The Supreme Court ruled that a landmark civil rights law protects LGBT people from discrimination in employment, a resounding victory for LGBT rights from a conservative court. The court decided by a 6-3 vote that a key provision of the Civil Rights Act of 1964 known as Title VII that bars job discrimination because of sex, among other reasons, encompasses bias against LGBT workers.
The cases were the court’s first on LGBT rights since Justice Anthony Kennedy’s retirement and replacement by Kavanaugh. Kennedy was a voice for gay rights and the author of the landmark ruling in 2015 that made same-sex marriage legal throughout the United States. Kavanaugh generally is regarded as more conservative.
The Trump administration had changed course from the Obama administration, which supported LGBT workers in their discrimination claims under Title VII. During the Obama years, the federal Equal Employment Opportunity Commission had changed its longstanding interpretation of civil rights law to include discrimination against LGBT people. The law prohibits discrimination because of sex, but had no specific protection for sexual orientation or gender identity.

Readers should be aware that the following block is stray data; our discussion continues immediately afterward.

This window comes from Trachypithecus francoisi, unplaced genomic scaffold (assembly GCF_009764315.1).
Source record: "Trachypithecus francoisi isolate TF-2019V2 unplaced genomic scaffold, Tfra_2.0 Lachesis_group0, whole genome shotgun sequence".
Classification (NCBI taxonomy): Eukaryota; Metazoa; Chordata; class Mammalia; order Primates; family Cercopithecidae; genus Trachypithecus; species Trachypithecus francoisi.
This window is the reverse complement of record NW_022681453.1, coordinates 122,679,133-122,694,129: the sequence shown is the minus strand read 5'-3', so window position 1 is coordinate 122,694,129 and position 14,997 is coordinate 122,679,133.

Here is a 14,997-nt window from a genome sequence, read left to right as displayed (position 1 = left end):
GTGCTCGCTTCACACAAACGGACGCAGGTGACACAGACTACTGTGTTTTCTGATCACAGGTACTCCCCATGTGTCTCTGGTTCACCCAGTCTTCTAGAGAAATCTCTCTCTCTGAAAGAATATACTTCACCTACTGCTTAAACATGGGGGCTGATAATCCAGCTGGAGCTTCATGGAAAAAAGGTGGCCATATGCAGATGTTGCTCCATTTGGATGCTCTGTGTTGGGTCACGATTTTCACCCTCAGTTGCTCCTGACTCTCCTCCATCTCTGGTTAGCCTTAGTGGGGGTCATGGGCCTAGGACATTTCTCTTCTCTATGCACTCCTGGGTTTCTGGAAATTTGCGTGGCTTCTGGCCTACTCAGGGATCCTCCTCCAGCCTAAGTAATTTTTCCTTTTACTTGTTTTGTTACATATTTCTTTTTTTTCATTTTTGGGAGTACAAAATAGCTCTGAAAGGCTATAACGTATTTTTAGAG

In recent years, some lower courts have held that discrimination against LGBT people is a subset of sex discrimination, and thus prohibited by the federal law. Efforts by Congress to change the law had failed.
The Supreme Court cases involved two gay men and a transgender woman who sued for employment discrimination after they lost their jobs.